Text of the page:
Following his return from a “historic” visit to Khartoum, Israeli Foreign Minister Eli Cohen announced here that his country and Sudan have agreed to normalize ties and sign a peace agreement in Washington in a few months’ time.
Addressing a press conference here late Thursday, Cohen said that he met Abdel Fattah Al-Burhan, chairman of Sudan’s Transitional Sovereign Council and de-facto leader of the country, and other senior officials during the day-long trip, Xinhua news agency reported.
The visit to Sudan which had been made “with the consent of the US, lays the foundations for a historic peace agreement with a strategic Arab and Muslim country”.
“The peace agreement between Israel and Sudan will promote regional stability and contribute to the national security of the State of Israel,” the Foreign Minister said.
Cohen said a signing ceremony is expected to take place after the planned transfer of power in Sudan to a civilian government following the military coup in October 2021 which was led by Al-Burhan.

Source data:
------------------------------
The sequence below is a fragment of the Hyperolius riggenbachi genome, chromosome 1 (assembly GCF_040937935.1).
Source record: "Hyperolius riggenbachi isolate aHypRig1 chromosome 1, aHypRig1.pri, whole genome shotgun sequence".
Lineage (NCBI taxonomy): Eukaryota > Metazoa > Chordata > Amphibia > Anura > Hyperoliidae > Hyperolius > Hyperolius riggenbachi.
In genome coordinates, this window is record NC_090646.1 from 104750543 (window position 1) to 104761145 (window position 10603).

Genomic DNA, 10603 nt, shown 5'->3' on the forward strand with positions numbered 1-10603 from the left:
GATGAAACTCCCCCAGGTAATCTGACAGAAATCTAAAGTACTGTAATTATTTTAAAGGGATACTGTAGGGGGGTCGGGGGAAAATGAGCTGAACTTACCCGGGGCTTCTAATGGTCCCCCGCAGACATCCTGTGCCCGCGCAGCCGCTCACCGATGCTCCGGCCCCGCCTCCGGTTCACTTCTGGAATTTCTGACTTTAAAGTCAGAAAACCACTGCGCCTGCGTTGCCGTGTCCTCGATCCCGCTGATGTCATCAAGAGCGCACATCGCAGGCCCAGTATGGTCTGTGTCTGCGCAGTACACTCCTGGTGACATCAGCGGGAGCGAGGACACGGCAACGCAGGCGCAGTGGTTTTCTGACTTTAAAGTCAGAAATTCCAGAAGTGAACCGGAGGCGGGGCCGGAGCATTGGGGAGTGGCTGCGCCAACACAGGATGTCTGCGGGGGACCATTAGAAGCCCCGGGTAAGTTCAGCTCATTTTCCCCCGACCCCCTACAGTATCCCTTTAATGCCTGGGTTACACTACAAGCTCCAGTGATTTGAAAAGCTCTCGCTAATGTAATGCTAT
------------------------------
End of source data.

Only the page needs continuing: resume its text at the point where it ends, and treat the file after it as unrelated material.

In a separate statement issued in Khartoum, Sudan’s Sovereignty Council said the talks were held with the goal of establishing “fruitful relations with Israel” and strengthening bilateral cooperation in “agricultural, energy, health, water, education fields with special emphasis on security and military fields”.
But it did not say whether a peace agreement would be signed.
Sudan is set to become the fourth Muslim Arab nation to sign a normalization agreement with Israel as part of the Abraham Accords, a series of US-brokered normalization deals Israel reached with the United Arab Emirates, Bahrain and Morocco to establish official relations in 2020.
Egypt and Jordan signed peace treaties with Israel in 1979 and 1994 respectively.
In 2020, Sudan agreed to normalize its relations with Israel as part of a deal brokered by the administration of former US President Donald Trump.
An accord with Sudan holds particular symbolic importance as Khartoum was the venue for an Arab League meeting in 1967 where members vowed not to recognise Israel, after the Arab-Israeli war three months earlier.
In the same year, Washington had removed Sudan from its list of state sponsors of terrorism.